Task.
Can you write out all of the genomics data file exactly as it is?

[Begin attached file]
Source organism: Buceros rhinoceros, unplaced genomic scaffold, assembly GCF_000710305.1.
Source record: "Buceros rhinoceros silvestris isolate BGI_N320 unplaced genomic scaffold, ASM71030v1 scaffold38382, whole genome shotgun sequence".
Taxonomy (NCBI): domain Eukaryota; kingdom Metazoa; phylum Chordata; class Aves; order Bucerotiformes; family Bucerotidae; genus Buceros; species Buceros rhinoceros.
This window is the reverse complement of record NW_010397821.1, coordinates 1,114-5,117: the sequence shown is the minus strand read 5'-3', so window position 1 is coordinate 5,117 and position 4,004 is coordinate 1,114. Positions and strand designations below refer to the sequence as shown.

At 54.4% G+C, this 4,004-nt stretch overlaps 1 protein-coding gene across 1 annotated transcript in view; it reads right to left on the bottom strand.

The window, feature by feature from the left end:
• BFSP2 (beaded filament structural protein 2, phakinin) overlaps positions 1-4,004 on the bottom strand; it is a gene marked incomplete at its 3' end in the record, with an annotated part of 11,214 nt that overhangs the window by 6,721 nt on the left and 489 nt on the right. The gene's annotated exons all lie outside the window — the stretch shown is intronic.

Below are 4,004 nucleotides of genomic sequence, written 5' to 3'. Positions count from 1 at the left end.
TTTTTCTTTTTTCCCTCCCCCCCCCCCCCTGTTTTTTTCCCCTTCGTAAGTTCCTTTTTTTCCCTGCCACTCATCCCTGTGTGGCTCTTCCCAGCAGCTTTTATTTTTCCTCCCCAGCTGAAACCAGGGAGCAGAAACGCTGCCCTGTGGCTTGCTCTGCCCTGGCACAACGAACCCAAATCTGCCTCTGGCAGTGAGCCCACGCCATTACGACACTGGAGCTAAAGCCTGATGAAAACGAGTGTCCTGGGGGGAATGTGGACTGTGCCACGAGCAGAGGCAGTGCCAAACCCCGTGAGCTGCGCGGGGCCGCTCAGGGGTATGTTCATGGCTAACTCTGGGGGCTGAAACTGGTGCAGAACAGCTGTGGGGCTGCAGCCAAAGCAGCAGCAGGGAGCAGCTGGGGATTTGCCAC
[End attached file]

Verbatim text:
Source organism: Buceros rhinoceros, unplaced genomic scaffold, assembly GCF_000710305.1.
Source record: "Buceros rhinoceros silvestris isolate BGI_N320 unplaced genomic scaffold, ASM71030v1 scaffold38382, whole genome shotgun sequence".
Taxonomy (NCBI): domain Eukaryota; kingdom Metazoa; phylum Chordata; class Aves; order Bucerotiformes; family Bucerotidae; genus Buceros; species Buceros rhinoceros.
This window is the reverse complement of record NW_010397821.1, coordinates 1,114-5,117: the sequence shown is the minus strand read 5'-3', so window position 1 is coordinate 5,117 and position 4,004 is coordinate 1,114. Positions and strand designations below refer to the sequence as shown.

At 54.4% G+C, this 4,004-nt stretch overlaps 1 protein-coding gene across 1 annotated transcript in view; it reads right to left on the bottom strand.

The window, feature by feature from the left end:
• BFSP2 (beaded filament structural protein 2, phakinin) overlaps positions 1-4,004 on the bottom strand; it is a gene marked incomplete at its 3' end in the record, with an annotated part of 11,214 nt that overhangs the window by 6,721 nt on the left and 489 nt on the right. The gene's annotated exons all lie outside the window — the stretch shown is intronic.

Below are 4,004 nucleotides of genomic sequence, written 5' to 3'. Positions count from 1 at the left end.
TTTTTCTTTTTTCCCTCCCCCCCCCCCCCTGTTTTTTTCCCCTTCGTAAGTTCCTTTTTTTCCCTGCCACTCATCCCTGTGTGGCTCTTCCCAGCAGCTTTTATTTTTCCTCCCCAGCTGAAACCAGGGAGCAGAAACGCTGCCCTGTGGCTTGCTCTGCCCTGGCACAACGAACCCAAATCTGCCTCTGGCAGTGAGCCCACGCCATTACGACACTGGAGCTAAAGCCTGATGAAAACGAGTGTCCTGGGGGGAATGTGGACTGTGCCACGAGCAGAGGCAGTGCCAAACCCCGTGAGCTGCGCGGGGCCGCTCAGGGGTATGTTCATGGCTAACTCTGGGGGCTGAAACTGGTGCAGAACAGCTGTGGGGCTGCAGCCAAAGCAGCAGCAGGGAGCAGCTGGGGATTTGCCAC